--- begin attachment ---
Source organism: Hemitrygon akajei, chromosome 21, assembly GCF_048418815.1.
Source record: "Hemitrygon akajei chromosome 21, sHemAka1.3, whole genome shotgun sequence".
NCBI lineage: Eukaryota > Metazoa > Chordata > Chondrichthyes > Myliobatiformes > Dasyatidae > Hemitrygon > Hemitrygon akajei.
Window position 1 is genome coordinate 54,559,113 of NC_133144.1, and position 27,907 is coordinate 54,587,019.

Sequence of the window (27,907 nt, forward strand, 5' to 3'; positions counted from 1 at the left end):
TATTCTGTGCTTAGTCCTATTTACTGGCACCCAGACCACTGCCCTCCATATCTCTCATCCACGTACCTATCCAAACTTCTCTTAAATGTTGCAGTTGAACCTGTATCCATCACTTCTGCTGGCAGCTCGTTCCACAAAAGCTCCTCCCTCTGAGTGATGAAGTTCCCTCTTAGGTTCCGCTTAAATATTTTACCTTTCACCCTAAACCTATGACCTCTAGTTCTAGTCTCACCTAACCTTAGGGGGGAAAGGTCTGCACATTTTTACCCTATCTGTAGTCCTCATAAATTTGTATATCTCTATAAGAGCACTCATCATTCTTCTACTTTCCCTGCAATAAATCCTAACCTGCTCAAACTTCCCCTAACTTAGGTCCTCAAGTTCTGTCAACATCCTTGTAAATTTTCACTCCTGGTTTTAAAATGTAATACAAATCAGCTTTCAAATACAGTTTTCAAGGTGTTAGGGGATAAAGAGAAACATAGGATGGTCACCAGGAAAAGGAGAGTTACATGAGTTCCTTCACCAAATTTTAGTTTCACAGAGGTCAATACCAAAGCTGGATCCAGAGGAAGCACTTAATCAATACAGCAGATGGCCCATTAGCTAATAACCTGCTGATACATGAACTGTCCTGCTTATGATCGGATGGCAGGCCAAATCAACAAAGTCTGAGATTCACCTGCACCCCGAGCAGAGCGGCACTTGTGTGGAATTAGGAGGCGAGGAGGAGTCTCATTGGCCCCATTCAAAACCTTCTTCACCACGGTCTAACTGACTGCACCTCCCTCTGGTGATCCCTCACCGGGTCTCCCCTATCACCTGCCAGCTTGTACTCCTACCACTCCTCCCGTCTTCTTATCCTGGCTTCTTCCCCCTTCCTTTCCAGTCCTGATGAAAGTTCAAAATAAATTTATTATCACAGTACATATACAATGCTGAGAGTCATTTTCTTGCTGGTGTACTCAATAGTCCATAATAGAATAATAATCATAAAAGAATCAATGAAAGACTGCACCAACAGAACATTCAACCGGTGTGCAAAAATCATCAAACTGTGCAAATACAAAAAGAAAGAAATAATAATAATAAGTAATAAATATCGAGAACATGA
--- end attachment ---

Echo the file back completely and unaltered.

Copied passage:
Source organism: Hemitrygon akajei, chromosome 21, assembly GCF_048418815.1.
Source record: "Hemitrygon akajei chromosome 21, sHemAka1.3, whole genome shotgun sequence".
NCBI lineage: Eukaryota > Metazoa > Chordata > Chondrichthyes > Myliobatiformes > Dasyatidae > Hemitrygon > Hemitrygon akajei.
Window position 1 is genome coordinate 54,559,113 of NC_133144.1, and position 27,907 is coordinate 54,587,019.

Sequence of the window (27,907 nt, forward strand, 5' to 3'; positions counted from 1 at the left end):
TATTCTGTGCTTAGTCCTATTTACTGGCACCCAGACCACTGCCCTCCATATCTCTCATCCACGTACCTATCCAAACTTCTCTTAAATGTTGCAGTTGAACCTGTATCCATCACTTCTGCTGGCAGCTCGTTCCACAAAAGCTCCTCCCTCTGAGTGATGAAGTTCCCTCTTAGGTTCCGCTTAAATATTTTACCTTTCACCCTAAACCTATGACCTCTAGTTCTAGTCTCACCTAACCTTAGGGGGGAAAGGTCTGCACATTTTTACCCTATCTGTAGTCCTCATAAATTTGTATATCTCTATAAGAGCACTCATCATTCTTCTACTTTCCCTGCAATAAATCCTAACCTGCTCAAACTTCCCCTAACTTAGGTCCTCAAGTTCTGTCAACATCCTTGTAAATTTTCACTCCTGGTTTTAAAATGTAATACAAATCAGCTTTCAAATACAGTTTTCAAGGTGTTAGGGGATAAAGAGAAACATAGGATGGTCACCAGGAAAAGGAGAGTTACATGAGTTCCTTCACCAAATTTTAGTTTCACAGAGGTCAATACCAAAGCTGGATCCAGAGGAAGCACTTAATCAATACAGCAGATGGCCCATTAGCTAATAACCTGCTGATACATGAACTGTCCTGCTTATGATCGGATGGCAGGCCAAATCAACAAAGTCTGAGATTCACCTGCACCCCGAGCAGAGCGGCACTTGTGTGGAATTAGGAGGCGAGGAGGAGTCTCATTGGCCCCATTCAAAACCTTCTTCACCACGGTCTAACTGACTGCACCTCCCTCTGGTGATCCCTCACCGGGTCTCCCCTATCACCTGCCAGCTTGTACTCCTACCACTCCTCCCGTCTTCTTATCCTGGCTTCTTCCCCCTTCCTTTCCAGTCCTGATGAAAGTTCAAAATAAATTTATTATCACAGTACATATACAATGCTGAGAGTCATTTTCTTGCTGGTGTACTCAATAGTCCATAATAGAATAATAATCATAAAAGAATCAATGAAAGACTGCACCAACAGAACATTCAACCGGTGTGCAAAAATCATCAAACTGTGCAAATACAAAAAGAAAGAAATAATAATAATAAGTAATAAATATCGAGAACATGA